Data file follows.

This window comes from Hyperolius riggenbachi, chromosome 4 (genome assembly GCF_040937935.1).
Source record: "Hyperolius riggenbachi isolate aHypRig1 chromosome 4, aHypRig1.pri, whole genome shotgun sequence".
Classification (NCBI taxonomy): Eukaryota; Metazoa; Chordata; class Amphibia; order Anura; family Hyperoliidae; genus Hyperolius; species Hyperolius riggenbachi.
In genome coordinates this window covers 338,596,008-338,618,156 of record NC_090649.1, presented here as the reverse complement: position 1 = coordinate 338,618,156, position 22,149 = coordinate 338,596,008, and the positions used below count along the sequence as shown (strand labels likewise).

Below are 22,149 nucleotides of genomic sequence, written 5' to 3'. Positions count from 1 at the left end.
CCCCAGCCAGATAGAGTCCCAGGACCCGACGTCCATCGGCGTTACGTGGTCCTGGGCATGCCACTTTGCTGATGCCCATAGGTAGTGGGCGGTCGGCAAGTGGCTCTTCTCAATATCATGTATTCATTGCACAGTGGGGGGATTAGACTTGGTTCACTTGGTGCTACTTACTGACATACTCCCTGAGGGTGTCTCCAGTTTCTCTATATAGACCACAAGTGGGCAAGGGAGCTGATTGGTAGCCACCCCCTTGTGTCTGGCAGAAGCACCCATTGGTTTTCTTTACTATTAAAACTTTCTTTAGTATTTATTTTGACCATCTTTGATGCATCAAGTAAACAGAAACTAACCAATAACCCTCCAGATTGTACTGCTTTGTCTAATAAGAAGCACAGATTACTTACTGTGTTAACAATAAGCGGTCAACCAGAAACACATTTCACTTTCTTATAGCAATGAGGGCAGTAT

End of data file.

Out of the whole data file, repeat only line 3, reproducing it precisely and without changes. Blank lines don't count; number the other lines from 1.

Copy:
Classification (NCBI taxonomy): Eukaryota; Metazoa; Chordata; class Amphibia; order Anura; family Hyperoliidae; genus Hyperolius; species Hyperolius riggenbachi.